Well, because the film happens to be a years-long chronicle of a lesbian romance between two French girls (one in High School, the other in College); and because the second of those three hours prominently features its two leads (rising Euro-cinema stars Lea Seydoux and Adele Exarchopoulos) engaged in what have been suggested by some to be among the most explicit sex scenes ever presented in a "legitimate" film - one of which seems to run an uninterrupted 8 - 10 minutes and supposedly drew a standing-ovation from its first Cannes audience upon completion. Said sequence is so explicit, in fact, that the stars and their director have been cannily dodging questions about whether or not it was "for real." (For the record, having seen the film myself: Unless one or both of these actresses was rendered with CGI animation, questions of "degrees" are rather beside the point in this case.)
So... yeah, there's that.
This is, of course, one of those everlasting curiosities of the arts, movies in particular. We see nothing especially wrong with loving action-hero stars like Jackie Chan partially because of our foreknowledge that he really is throwing himself through windows and off buildings, often sustaining very real bruises and breaks in the name of our amusement, but the notion that two (consenting adult) actors might engage in an infinitely more natural act to that same end remains Hollywood's last authentic taboo - partially because it's the only line left to separate the "respectable" film industry from the adult biz, sure... but also because, let's face it, as a culture we're kind of messed up that way.
Still, it's a bit depressing to see such a good film (and yes, Blue is a very good film in its own right) arrive with this spectacle hovering over it. Yes, fine, the sitcom-ready notions of horny High Schoolers and frat-boys making pilgrimage to their local arthouse to "suffer" through lengthy exchanges about Sartre for the chance to gawk at two Parisian maidens doing their best impressions of how Stretch Armstrong might win a fight, or upscale suburban dads surprising The Missus by declaring "You're right, dear - we should go see more foreign films!" are agreeably funny. They're also reductive and do disservice to the overall intent and effect of the film.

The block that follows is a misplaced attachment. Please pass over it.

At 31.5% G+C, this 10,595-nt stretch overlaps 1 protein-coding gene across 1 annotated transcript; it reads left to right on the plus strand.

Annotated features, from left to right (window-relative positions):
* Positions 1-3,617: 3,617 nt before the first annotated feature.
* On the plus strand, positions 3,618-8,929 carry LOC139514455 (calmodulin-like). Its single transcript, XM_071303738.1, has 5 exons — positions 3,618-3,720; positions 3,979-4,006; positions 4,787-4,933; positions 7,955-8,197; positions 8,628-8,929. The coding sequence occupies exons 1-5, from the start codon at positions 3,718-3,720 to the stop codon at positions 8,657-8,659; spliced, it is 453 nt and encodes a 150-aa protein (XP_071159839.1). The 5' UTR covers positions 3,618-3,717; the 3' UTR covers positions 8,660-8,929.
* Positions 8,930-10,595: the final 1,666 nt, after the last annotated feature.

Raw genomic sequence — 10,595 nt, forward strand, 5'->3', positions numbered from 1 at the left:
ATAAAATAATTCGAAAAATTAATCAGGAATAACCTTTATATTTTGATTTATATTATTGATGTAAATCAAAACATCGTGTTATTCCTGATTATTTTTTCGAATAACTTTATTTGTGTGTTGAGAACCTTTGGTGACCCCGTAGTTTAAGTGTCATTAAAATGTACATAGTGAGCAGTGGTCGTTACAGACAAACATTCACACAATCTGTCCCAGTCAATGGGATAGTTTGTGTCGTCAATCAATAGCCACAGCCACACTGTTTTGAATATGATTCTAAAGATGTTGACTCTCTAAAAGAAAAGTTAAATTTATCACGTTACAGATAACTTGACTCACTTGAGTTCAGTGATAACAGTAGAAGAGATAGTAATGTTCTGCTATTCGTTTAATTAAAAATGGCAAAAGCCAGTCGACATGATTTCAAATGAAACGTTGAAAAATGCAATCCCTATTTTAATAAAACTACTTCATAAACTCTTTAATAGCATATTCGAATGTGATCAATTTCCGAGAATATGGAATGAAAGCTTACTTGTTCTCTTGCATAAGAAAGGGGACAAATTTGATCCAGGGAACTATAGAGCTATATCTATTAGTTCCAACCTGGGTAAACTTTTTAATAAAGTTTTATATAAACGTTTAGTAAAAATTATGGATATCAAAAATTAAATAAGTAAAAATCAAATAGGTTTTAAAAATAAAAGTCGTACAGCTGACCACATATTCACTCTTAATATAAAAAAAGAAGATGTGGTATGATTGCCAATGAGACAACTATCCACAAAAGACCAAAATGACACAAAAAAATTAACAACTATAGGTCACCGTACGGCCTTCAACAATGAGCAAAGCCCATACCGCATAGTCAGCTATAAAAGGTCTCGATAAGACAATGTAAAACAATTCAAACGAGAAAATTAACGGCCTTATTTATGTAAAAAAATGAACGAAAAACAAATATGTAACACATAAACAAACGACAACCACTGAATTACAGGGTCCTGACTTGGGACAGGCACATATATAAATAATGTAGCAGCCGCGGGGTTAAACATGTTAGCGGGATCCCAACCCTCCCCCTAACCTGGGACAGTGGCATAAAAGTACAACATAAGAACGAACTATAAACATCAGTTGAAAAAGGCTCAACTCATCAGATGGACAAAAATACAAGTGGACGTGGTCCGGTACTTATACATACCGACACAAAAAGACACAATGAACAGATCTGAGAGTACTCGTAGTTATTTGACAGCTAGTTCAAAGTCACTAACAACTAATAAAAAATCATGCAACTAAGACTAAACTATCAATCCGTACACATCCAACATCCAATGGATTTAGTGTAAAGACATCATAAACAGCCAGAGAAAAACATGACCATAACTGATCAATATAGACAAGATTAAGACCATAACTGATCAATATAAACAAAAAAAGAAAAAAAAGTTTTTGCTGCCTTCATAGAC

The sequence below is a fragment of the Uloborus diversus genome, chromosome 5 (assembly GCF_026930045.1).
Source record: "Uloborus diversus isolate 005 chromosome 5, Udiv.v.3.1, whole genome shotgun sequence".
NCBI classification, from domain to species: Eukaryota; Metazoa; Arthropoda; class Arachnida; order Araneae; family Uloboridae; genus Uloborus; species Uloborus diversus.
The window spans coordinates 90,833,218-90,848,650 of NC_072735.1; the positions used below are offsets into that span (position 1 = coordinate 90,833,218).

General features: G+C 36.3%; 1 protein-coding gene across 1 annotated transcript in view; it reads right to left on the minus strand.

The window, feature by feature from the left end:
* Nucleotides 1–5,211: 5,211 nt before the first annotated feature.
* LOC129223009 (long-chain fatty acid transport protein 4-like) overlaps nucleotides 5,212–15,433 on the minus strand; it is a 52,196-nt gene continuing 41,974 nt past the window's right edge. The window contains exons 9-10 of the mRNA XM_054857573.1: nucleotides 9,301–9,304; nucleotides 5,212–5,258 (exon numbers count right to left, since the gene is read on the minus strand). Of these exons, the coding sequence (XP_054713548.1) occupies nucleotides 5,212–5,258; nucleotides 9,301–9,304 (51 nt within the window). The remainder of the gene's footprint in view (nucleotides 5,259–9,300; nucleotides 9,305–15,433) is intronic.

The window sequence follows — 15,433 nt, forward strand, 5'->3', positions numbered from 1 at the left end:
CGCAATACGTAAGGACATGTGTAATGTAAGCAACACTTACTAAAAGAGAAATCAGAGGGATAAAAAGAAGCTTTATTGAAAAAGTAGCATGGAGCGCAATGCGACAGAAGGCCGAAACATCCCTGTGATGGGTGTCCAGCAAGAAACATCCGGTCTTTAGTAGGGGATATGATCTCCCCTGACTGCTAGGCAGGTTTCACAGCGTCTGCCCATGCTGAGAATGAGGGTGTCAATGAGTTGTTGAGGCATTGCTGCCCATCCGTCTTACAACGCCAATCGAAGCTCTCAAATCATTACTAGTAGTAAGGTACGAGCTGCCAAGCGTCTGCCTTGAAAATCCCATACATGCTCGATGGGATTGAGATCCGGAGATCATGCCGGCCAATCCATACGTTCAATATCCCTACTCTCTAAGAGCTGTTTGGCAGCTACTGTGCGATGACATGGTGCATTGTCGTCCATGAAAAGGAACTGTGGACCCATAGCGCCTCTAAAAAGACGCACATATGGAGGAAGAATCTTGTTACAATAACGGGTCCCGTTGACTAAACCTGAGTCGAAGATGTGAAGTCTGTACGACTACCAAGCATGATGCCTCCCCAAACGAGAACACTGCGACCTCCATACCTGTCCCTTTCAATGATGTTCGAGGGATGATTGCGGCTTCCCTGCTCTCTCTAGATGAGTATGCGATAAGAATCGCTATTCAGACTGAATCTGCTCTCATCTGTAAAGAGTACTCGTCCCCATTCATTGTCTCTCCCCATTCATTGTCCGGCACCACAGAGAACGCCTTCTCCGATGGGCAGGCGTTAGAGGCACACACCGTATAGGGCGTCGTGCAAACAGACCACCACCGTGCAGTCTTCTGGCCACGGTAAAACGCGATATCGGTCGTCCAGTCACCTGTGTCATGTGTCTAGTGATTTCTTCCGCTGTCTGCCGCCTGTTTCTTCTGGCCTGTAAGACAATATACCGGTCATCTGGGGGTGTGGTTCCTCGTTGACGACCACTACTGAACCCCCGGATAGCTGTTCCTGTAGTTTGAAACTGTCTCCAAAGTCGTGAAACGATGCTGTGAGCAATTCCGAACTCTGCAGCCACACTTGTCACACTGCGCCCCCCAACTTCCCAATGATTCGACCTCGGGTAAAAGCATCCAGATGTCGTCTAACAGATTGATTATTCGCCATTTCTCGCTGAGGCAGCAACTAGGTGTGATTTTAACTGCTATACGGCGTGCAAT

The film's story, despite its length, is utterly simple and familiar: Plain, shy, middle-class, unlucky-in-love teenager Adele (Exarchopoulos) jarringly realizes her previously unconsidered attraction to women (or, at least, a woman) when she randomly catches sight of Emma (Seydoux) - an ethereal punk/pixie art student with dyed blue hair (hence the title) - on the street and can't stop thinking about her. Mostly by chance, she encounters Emma again during her first nervous foray into a lesbian bar, where they strike up a friendship that becomes a courtship that becomes an intensely passionate romance that carries both women into adulthood... where, sadly, domesticity and familiarity dull their respective flames and ultimately drive them apart - a state which Emma seems able to cope with but Adele rather definitively is not.
Essentially, the much-ballyhooed love scenes are intense and intimate because everything else is intense and intimate, with director Abdellatif Kechiche's camera seldom pulling back wider than a medium-shot and frequently lingering on extreme closeups of eyes and lips. Exarchopoulos is given to hysterical, snot-nosed, swollen-eyed crying jags as far removed from the dainty mascara-smearing of Hollywood weepies as you can get. To be explicit about those matters, only to then "tastefully" fade to black on each trip to the boudoir would be... well, artistically dishonest - I can't think of a less-pretentious way to put it.